ForeWord Reviews

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Reunion in Carmel

Clarion Review (4 Stars)

In Reunion in Carmel, widowed Will Kempton, a former narcotics cop, flees the hard streets and rough memories of Jersey with his two young children to become police chief of the tiny tourist town of Carmel, California. His biggest headaches in Carmel are squeaky desk chairs, local blowhards, and parking tickets—until a series of murders and frightening intrusions wrecks the idyllic scene. It slowly becomes clear to Will and his outmatched police force that they are dealing with a madman who will stop at nothing for revenge. Will and his team race to stay one step ahead of the criminal, while keeping themselves safe and putting out fires in local politics. Tim Comstock’s first novel is gripping, from its bone-chilling prologue to its heart-stopping conclusion.

The omniscient narrative style and precise descriptions of every character allow readers inside the players’ heads as they get to know them as individuals. Readers will care about everyone, from the protagonist to the minor characters and murder victims. Comstock deftly imbues all with quirks and hopes. In a chilling masterstroke, Comstock gives the audience first-person access to the killer’s thoughts before readers even know this man’s place in the story. Hearing the murderer’s thoughts simultaneously humanizes him and renders him even creepier; however twisted and disgusting this man’s intentions are, readers learn that these impulses arise from deep suffering coupled with distorted thought processes.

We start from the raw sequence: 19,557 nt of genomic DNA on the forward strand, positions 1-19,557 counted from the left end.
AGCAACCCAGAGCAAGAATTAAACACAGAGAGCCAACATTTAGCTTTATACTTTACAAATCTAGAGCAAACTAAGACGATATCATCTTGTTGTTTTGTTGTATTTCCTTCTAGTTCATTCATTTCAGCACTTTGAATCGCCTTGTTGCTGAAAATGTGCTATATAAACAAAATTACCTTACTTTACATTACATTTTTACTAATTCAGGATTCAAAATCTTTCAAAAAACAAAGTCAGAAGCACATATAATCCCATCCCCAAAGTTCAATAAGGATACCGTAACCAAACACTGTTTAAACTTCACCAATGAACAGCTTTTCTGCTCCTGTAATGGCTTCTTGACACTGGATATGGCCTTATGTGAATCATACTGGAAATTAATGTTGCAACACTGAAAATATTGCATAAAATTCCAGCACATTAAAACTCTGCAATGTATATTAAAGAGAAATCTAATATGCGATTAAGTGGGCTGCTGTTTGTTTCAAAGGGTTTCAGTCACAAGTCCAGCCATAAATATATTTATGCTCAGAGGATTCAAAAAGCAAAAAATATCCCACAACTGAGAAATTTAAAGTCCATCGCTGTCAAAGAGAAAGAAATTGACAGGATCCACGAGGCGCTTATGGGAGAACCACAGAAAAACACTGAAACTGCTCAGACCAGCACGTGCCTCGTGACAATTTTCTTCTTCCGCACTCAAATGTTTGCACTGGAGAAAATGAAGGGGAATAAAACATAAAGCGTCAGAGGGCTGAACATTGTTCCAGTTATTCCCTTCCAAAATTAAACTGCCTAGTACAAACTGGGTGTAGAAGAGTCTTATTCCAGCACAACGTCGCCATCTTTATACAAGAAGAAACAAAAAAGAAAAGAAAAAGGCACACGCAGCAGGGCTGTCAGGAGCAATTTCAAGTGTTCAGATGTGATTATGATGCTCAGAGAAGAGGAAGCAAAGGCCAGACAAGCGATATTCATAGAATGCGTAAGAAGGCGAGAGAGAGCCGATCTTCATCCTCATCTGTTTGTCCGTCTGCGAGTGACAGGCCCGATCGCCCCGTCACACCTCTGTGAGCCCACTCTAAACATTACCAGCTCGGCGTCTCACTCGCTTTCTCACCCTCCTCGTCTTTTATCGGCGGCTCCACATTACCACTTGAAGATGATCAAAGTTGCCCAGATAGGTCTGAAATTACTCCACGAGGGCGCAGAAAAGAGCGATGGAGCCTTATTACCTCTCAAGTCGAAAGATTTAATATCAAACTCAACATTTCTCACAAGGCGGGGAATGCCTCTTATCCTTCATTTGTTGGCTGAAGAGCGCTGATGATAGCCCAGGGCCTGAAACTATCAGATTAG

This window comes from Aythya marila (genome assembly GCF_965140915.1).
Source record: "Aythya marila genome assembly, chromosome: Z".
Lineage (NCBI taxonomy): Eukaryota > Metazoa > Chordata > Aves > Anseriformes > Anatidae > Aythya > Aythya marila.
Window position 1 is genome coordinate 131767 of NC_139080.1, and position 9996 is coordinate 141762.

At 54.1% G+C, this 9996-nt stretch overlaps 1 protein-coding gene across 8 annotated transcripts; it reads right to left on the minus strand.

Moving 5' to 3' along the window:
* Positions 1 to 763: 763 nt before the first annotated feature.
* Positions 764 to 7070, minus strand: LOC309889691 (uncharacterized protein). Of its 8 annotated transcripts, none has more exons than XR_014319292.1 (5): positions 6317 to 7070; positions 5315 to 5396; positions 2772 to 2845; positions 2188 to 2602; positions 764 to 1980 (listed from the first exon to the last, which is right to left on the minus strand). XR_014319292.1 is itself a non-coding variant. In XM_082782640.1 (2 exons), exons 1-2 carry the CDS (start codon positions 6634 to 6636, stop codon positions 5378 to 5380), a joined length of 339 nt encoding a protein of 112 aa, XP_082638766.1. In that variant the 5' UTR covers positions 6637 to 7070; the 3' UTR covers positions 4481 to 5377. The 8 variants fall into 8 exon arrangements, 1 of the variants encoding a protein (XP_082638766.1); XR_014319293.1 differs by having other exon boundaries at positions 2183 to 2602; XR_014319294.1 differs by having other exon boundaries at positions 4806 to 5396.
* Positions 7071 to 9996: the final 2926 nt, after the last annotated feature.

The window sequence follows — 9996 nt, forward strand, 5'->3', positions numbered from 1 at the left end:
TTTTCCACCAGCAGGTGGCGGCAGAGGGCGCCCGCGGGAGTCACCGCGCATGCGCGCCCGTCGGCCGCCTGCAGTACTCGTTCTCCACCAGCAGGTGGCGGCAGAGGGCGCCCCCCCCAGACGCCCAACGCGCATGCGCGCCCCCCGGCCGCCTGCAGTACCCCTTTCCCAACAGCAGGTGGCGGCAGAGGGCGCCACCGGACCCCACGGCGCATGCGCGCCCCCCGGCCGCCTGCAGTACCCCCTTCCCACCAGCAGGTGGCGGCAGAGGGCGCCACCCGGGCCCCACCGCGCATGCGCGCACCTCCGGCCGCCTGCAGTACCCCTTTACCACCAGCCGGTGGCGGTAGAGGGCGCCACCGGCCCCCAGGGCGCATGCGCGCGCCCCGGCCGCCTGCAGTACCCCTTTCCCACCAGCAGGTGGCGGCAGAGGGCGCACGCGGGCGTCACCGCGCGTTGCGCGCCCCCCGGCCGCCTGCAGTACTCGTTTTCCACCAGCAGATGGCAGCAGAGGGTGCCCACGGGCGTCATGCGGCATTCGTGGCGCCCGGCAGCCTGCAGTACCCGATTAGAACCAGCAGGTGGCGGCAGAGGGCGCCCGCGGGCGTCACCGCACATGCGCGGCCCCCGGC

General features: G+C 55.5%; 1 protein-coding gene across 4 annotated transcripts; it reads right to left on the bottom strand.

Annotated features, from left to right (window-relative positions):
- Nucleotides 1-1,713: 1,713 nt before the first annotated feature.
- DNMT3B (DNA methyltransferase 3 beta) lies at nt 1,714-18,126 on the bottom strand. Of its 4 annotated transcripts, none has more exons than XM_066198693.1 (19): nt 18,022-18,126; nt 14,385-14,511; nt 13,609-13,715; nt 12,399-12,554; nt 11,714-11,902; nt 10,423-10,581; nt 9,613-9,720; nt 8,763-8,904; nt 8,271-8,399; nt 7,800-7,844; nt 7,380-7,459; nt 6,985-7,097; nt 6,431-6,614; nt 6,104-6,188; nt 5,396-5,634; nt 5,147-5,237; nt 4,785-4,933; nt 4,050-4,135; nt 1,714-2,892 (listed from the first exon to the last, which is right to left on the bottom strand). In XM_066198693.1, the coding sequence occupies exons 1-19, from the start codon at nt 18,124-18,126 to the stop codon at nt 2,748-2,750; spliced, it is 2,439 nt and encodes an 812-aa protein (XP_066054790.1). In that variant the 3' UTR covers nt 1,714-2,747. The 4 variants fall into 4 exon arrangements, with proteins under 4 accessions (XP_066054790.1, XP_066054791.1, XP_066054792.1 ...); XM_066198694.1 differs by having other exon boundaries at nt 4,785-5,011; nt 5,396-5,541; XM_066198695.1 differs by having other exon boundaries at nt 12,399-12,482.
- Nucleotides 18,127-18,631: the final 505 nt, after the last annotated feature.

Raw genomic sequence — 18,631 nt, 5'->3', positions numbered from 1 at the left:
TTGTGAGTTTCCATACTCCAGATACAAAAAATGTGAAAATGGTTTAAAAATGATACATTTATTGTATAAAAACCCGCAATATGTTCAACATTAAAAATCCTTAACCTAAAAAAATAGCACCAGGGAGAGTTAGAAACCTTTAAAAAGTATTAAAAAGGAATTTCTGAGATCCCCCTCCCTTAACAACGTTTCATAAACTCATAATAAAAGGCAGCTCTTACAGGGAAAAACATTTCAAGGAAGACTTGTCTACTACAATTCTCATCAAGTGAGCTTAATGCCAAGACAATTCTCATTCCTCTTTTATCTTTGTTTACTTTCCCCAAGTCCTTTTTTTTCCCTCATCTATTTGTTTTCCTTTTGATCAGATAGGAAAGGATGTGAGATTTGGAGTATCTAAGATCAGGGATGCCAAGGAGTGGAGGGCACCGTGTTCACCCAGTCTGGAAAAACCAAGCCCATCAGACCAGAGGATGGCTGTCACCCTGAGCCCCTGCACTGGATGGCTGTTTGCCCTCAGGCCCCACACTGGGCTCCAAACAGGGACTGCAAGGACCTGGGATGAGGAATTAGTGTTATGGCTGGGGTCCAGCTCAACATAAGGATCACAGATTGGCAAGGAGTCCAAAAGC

The dialogue contains profanity and phonetic spelling to indicate dialect, and this clipped, rough speech is totally in keeping with the parlance of men under stress as they hunt for a suspect who hates the world. In an ingenious maneuver that heightens the suspense, Comstock plays out the drama over only a few days. Because readers are aware of every character’s actions, they will groan at the near-misses and hold their breath during the confrontations. Reunion in Carmel moves at the pace of a well-crafted cinematic thriller, with Comstock effectively contrasting the bucolic setting with the horror of the crimes. Like any highbrow thriller, the novel possesses twists and turns—some expected and some not. The scenes which could have devolved into clichés instead play out in brilliant white-knuckle fashion. The book’s only drawback is its unappealing cover.

Readers are advised to lock their doors and turn on their lights before picking up this novel.

Jill Allen